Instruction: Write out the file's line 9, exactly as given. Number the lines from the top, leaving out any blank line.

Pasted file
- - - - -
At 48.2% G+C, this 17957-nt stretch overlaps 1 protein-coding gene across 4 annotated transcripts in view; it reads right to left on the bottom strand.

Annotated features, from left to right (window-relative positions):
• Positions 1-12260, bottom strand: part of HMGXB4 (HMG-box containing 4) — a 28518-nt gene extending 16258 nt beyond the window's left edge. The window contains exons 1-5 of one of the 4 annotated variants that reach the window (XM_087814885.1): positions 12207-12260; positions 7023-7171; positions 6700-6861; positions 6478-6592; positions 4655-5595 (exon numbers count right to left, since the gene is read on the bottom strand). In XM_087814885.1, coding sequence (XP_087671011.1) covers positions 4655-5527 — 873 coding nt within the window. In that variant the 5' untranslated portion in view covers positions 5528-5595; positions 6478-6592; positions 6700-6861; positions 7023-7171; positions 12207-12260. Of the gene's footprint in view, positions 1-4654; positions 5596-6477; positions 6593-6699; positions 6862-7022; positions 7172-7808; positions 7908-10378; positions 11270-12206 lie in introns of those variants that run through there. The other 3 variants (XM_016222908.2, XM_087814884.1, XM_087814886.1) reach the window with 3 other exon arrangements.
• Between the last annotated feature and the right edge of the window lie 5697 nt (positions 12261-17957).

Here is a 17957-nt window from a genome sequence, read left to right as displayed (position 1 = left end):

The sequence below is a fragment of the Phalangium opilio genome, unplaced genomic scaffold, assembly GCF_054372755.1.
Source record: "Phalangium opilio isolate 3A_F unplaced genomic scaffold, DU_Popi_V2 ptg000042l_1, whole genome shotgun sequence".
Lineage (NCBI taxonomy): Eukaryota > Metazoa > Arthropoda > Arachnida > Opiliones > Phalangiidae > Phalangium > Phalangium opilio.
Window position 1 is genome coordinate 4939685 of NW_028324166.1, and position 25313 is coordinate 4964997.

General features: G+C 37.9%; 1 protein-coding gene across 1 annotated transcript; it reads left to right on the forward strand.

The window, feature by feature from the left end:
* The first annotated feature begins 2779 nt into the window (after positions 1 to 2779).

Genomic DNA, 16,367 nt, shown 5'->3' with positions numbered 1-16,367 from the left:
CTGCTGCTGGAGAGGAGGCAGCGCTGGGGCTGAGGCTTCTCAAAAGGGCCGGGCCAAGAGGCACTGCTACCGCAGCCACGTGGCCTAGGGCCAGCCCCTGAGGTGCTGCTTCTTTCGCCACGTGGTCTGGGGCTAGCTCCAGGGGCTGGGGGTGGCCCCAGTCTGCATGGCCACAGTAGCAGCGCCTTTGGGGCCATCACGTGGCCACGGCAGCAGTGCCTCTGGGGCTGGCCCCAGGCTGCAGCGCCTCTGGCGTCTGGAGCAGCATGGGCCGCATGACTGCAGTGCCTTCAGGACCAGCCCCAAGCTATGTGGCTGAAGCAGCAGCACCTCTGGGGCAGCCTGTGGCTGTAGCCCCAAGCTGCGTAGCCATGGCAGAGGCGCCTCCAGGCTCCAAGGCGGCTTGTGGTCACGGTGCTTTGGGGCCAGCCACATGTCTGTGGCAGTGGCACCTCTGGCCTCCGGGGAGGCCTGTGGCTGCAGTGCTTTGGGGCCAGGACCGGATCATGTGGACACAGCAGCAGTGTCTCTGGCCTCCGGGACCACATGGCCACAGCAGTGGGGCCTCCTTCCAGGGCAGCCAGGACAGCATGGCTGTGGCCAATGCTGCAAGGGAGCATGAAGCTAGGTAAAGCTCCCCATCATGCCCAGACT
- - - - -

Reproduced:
Window position 1 is genome coordinate 4939685 of NW_028324166.1, and position 25313 is coordinate 4964997.